‘My bones ache’

‘My bones ache’

As Guns N’ Roses prepped for Thursday’s night UAE show, keyboardist Dizzy Reed 
shared with us some of his jovial wisdom

By Adam Zacharias

Published: Sun 31 Mar 2013, 8:54 PM

Last updated: Fri 3 Apr 2015, 3:26 AM

Given that heisn’t a lyricist, Dizzy Reed certainly has a way with words.

“It’s like leaving out peanuts for the squirrels, but a lot more fun for everyone and a little more complex, logistically.”

(The question we’ve asked is why his band, Guns N’ Roses, are back at Du Arena on Thursday night just two years after they last performed at the venue. Thankfully, the keyboardist quickly provides a less cryptic addendum: “Because it rocks. They asked us to come back, we have returned.”)

The Illinois-born musician, born Darren Reed, is the hard rock act’s second-longest serving member behind founder and frontman Axl Rose.

He joined in 1990, three years after the band’s debut album Appetite for Destruction had turned them into international stars (as well as poster boys for rock and roll excess). Though not an original member, Dizzy was the group’s first keyboardist - helping to shape their sound for 1991’s epic double album Use Your Illusion I and II, which boasted songs such as Yesterdays and November Rain.

Dizzy admits to growing frustrated with the lingering perceptions about Guns N’ Roses, whose line-up has proven famously changeable over the years.

“Although the band got its start in the ‘80s, I don’t consider us to be an ‘80s hair or metal band, says Dizzy,

“I don’t feel we ever were, even though it would seem that way to the fans, due to the categorisations that the industry has decided to assign to everything and everyone.”


It has already been four-and-a-half years since the band’s sixth studio album Chinese Democracy was released - becoming the most expensive and arguably the most delayed record in history (costing $13 million and taking 15 years respectively to finish).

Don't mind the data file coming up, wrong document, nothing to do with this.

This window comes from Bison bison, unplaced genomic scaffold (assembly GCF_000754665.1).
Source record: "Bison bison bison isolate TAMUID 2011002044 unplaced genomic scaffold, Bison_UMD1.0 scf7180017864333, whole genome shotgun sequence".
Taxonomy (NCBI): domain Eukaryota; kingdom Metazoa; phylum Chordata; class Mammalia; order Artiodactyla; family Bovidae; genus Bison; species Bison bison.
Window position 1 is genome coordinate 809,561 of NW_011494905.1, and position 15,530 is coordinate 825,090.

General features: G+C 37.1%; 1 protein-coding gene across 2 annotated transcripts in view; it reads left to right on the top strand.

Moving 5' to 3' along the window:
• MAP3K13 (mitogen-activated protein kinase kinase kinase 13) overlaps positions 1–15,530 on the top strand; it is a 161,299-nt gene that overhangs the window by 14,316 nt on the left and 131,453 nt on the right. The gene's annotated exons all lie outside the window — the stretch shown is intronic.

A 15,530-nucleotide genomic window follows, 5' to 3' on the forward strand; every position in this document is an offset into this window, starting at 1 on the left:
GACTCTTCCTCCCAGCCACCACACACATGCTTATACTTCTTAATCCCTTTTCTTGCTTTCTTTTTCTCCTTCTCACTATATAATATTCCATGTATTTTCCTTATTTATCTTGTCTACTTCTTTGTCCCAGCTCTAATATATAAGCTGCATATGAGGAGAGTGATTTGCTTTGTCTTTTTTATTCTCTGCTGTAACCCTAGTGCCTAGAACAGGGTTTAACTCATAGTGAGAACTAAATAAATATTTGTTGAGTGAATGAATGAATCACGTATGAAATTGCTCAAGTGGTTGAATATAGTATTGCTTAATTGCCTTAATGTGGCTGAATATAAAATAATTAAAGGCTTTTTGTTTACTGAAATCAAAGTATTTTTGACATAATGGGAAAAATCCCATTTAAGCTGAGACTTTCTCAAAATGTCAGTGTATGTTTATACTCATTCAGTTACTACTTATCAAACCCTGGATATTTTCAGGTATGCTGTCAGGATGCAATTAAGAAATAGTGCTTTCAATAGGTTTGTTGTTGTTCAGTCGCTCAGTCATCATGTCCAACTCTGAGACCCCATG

Unsurprisingly then, Dizzy is reticent to put a date on the group’s next release.

“A new album will be on the way soon, since ‘soon’ isn’t really an exact given or assigned amount of time,” he replies with the rehearsed inexactness of a politician.

“When I‘m not touring, I spend the majority of my time writing and refining songs and song ideas.

“And when I have the courage, I bounce them off the other guys in the band. Somehow, amazingly, I still find time to do other enjoyable things with my wife and kids (daughters Skye and Shade).”

After 23 years in one of rock music’s biggest bands, we ask Dizzy how life has changed.

“It’s harder to get up and start moving in the morning. My bones ache,” he replies. “Actually, the main difference there would be that I actually get up in the morning!”

But as he approaches his 50th birthday in June, the keyboardist hasn’t lost his laid-back sense of humour - closing our interview with this monologue about his typical pre-show ritual in 2013:

“I like to start show night off by reading the stock market quotes in the local paper, having a drink, realising that I own no stock of any kind, putting the paper down, looking at my keyboard, cursing at it, having another drink, warming up by playing some songs and trying not to touch any of the white keys, having a drink, reversing the process so I don’t touch any of the black keys, peeing, having a drink and a smoke, then taking to the stage. I’m not sure what the other guys do...”


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